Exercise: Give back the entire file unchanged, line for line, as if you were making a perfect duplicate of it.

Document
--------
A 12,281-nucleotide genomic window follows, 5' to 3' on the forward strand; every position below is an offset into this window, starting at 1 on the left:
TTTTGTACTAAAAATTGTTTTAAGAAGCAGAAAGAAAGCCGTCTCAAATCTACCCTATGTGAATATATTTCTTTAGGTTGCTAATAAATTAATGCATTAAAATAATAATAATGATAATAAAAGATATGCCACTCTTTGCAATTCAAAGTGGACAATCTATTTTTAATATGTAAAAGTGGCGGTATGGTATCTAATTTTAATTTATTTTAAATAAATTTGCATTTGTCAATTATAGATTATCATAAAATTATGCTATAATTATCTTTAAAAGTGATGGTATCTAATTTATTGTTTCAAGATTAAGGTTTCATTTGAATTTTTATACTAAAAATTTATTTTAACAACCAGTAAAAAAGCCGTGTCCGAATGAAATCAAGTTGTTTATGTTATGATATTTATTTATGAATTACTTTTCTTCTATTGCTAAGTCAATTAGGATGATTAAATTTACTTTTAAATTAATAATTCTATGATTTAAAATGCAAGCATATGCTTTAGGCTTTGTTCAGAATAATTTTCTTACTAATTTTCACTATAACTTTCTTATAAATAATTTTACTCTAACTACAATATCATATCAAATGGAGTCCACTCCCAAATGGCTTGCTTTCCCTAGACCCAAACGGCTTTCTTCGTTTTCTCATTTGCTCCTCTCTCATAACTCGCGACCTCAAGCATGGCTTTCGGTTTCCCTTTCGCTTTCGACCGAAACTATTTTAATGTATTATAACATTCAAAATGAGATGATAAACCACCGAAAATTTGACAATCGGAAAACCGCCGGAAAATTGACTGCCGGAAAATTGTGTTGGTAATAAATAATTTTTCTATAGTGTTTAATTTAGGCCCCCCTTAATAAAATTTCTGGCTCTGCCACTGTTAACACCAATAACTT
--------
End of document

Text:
A 12,281-nucleotide genomic window follows, 5' to 3' on the forward strand; every position below is an offset into this window, starting at 1 on the left:
TTTTGTACTAAAAATTGTTTTAAGAAGCAGAAAGAAAGCCGTCTCAAATCTACCCTATGTGAATATATTTCTTTAGGTTGCTAATAAATTAATGCATTAAAATAATAATAATGATAATAAAAGATATGCCACTCTTTGCAATTCAAAGTGGACAATCTATTTTTAATATGTAAAAGTGGCGGTATGGTATCTAATTTTAATTTATTTTAAATAAATTTGCATTTGTCAATTATAGATTATCATAAAATTATGCTATAATTATCTTTAAAAGTGATGGTATCTAATTTATTGTTTCAAGATTAAGGTTTCATTTGAATTTTTATACTAAAAATTTATTTTAACAACCAGTAAAAAAGCCGTGTCCGAATGAAATCAAGTTGTTTATGTTATGATATTTATTTATGAATTACTTTTCTTCTATTGCTAAGTCAATTAGGATGATTAAATTTACTTTTAAATTAATAATTCTATGATTTAAAATGCAAGCATATGCTTTAGGCTTTGTTCAGAATAATTTTCTTACTAATTTTCACTATAACTTTCTTATAAATAATTTTACTCTAACTACAATATCATATCAAATGGAGTCCACTCCCAAATGGCTTGCTTTCCCTAGACCCAAACGGCTTTCTTCGTTTTCTCATTTGCTCCTCTCTCATAACTCGCGACCTCAAGCATGGCTTTCGGTTTCCCTTTCGCTTTCGACCGAAACTATTTTAATGTATTATAACATTCAAAATGAGATGATAAACCACCGAAAATTTGACAATCGGAAAACCGCCGGAAAATTGACTGCCGGAAAATTGTGTTGGTAATAAATAATTTTTCTATAGTGTTTAATTTAGGCCCCCCTTAATAAAATTTCTGGCTCTGCCACTGTTAACACCAATAACTT